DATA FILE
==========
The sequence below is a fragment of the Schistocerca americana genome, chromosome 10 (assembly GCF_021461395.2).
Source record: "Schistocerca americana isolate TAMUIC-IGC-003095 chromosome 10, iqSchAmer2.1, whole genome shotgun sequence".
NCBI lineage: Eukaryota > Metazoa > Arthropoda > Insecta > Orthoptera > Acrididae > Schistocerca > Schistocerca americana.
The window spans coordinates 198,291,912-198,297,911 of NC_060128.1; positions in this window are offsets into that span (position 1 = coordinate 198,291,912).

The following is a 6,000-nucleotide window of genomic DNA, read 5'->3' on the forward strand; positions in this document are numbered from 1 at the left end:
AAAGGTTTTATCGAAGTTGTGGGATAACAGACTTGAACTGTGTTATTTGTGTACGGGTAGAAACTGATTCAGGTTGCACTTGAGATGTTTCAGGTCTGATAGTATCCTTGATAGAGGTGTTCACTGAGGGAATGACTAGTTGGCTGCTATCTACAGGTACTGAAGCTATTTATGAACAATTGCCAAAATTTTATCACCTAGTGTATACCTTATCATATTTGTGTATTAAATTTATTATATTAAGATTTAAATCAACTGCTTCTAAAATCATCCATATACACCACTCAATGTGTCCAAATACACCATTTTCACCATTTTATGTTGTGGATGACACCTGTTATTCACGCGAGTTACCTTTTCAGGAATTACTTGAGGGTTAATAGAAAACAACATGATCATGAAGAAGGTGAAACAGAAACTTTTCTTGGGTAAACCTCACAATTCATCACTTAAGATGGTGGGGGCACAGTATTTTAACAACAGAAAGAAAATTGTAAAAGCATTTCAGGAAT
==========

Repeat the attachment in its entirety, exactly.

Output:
The sequence below is a fragment of the Schistocerca americana genome, chromosome 10 (assembly GCF_021461395.2).
Source record: "Schistocerca americana isolate TAMUIC-IGC-003095 chromosome 10, iqSchAmer2.1, whole genome shotgun sequence".
NCBI lineage: Eukaryota > Metazoa > Arthropoda > Insecta > Orthoptera > Acrididae > Schistocerca > Schistocerca americana.
The window spans coordinates 198,291,912-198,297,911 of NC_060128.1; positions in this window are offsets into that span (position 1 = coordinate 198,291,912).

The following is a 6,000-nucleotide window of genomic DNA, read 5'->3' on the forward strand; positions in this document are numbered from 1 at the left end:
AAAGGTTTTATCGAAGTTGTGGGATAACAGACTTGAACTGTGTTATTTGTGTACGGGTAGAAACTGATTCAGGTTGCACTTGAGATGTTTCAGGTCTGATAGTATCCTTGATAGAGGTGTTCACTGAGGGAATGACTAGTTGGCTGCTATCTACAGGTACTGAAGCTATTTATGAACAATTGCCAAAATTTTATCACCTAGTGTATACCTTATCATATTTGTGTATTAAATTTATTATATTAAGATTTAAATCAACTGCTTCTAAAATCATCCATATACACCACTCAATGTGTCCAAATACACCATTTTCACCATTTTATGTTGTGGATGACACCTGTTATTCACGCGAGTTACCTTTTCAGGAATTACTTGAGGGTTAATAGAAAACAACATGATCATGAAGAAGGTGAAACAGAAACTTTTCTTGGGTAAACCTCACAATTCATCACTTAAGATGGTGGGGGCACAGTATTTTAACAACAGAAAGAAAATTGTAAAAGCATTTCAGGAAT